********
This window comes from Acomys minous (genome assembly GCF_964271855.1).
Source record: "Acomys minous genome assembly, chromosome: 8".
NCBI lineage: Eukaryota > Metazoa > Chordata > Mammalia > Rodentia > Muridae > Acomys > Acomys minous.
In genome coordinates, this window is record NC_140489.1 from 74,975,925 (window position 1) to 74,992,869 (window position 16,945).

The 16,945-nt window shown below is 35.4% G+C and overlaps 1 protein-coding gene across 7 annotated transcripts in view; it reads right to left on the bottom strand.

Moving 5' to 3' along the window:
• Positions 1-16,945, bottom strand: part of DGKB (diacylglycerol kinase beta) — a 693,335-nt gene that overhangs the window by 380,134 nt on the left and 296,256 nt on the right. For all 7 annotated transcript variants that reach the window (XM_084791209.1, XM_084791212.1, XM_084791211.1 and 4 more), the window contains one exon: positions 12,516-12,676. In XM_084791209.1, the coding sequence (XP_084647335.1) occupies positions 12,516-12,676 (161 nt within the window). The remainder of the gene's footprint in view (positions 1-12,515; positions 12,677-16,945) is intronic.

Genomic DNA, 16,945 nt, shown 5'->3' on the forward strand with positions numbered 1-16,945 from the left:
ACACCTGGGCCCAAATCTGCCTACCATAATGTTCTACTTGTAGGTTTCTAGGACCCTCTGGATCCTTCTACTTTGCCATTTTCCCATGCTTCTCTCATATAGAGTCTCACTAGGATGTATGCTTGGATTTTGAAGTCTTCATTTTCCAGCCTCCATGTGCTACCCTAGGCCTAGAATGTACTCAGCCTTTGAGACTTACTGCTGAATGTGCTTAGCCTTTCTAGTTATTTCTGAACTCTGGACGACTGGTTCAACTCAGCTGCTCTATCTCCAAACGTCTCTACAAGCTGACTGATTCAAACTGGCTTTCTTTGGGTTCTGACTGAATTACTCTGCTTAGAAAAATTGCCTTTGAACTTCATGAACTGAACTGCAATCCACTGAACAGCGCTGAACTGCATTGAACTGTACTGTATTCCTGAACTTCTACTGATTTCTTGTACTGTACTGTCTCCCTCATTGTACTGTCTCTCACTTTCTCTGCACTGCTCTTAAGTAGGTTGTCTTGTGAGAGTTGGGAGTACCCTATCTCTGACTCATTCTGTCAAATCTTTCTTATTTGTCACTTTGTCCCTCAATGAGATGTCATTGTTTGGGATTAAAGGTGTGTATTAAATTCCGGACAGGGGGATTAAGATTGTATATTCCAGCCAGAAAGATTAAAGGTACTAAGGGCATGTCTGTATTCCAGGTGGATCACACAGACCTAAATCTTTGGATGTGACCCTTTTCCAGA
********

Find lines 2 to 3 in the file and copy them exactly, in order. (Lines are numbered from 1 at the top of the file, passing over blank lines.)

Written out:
Source record: "Acomys minous genome assembly, chromosome: 8".
NCBI lineage: Eukaryota > Metazoa > Chordata > Mammalia > Rodentia > Muridae > Acomys > Acomys minous.